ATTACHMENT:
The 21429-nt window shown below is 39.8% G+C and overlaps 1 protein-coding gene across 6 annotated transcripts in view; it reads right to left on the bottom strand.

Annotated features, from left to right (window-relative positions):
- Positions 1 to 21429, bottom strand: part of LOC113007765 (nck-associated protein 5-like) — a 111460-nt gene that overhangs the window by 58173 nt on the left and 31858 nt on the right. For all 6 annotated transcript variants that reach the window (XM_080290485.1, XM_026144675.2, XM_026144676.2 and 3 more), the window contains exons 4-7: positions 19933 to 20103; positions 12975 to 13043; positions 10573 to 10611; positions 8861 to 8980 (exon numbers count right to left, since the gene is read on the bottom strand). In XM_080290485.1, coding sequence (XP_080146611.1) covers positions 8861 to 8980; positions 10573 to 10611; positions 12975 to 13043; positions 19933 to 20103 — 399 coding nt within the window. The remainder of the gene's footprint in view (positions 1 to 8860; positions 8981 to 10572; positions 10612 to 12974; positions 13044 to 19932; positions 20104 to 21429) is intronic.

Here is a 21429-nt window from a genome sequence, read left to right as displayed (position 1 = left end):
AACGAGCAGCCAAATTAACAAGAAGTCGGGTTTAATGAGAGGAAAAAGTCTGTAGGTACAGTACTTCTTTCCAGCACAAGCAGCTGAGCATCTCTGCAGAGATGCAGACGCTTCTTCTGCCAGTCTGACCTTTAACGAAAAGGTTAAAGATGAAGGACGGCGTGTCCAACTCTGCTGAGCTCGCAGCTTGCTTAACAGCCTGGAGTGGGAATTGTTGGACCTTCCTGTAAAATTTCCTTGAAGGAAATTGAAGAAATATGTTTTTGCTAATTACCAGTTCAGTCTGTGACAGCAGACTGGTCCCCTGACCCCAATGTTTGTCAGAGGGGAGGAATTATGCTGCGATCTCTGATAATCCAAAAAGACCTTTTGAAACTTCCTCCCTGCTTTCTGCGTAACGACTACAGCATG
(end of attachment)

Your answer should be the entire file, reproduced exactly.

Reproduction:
The 21429-nt window shown below is 39.8% G+C and overlaps 1 protein-coding gene across 6 annotated transcripts in view; it reads right to left on the bottom strand.

Annotated features, from left to right (window-relative positions):
- Positions 1 to 21429, bottom strand: part of LOC113007765 (nck-associated protein 5-like) — a 111460-nt gene that overhangs the window by 58173 nt on the left and 31858 nt on the right. For all 6 annotated transcript variants that reach the window (XM_080290485.1, XM_026144675.2, XM_026144676.2 and 3 more), the window contains exons 4-7: positions 19933 to 20103; positions 12975 to 13043; positions 10573 to 10611; positions 8861 to 8980 (exon numbers count right to left, since the gene is read on the bottom strand). In XM_080290485.1, coding sequence (XP_080146611.1) covers positions 8861 to 8980; positions 10573 to 10611; positions 12975 to 13043; positions 19933 to 20103 — 399 coding nt within the window. The remainder of the gene's footprint in view (positions 1 to 8860; positions 8981 to 10572; positions 10612 to 12974; positions 13044 to 19932; positions 20104 to 21429) is intronic.

Here is a 21429-nt window from a genome sequence, read left to right as displayed (position 1 = left end):
AACGAGCAGCCAAATTAACAAGAAGTCGGGTTTAATGAGAGGAAAAAGTCTGTAGGTACAGTACTTCTTTCCAGCACAAGCAGCTGAGCATCTCTGCAGAGATGCAGACGCTTCTTCTGCCAGTCTGACCTTTAACGAAAAGGTTAAAGATGAAGGACGGCGTGTCCAACTCTGCTGAGCTCGCAGCTTGCTTAACAGCCTGGAGTGGGAATTGTTGGACCTTCCTGTAAAATTTCCTTGAAGGAAATTGAAGAAATATGTTTTTGCTAATTACCAGTTCAGTCTGTGACAGCAGACTGGTCCCCTGACCCCAATGTTTGTCAGAGGGGAGGAATTATGCTGCGATCTCTGATAATCCAAAAAGACCTTTTGAAACTTCCTCCCTGCTTTCTGCGTAACGACTACAGCATG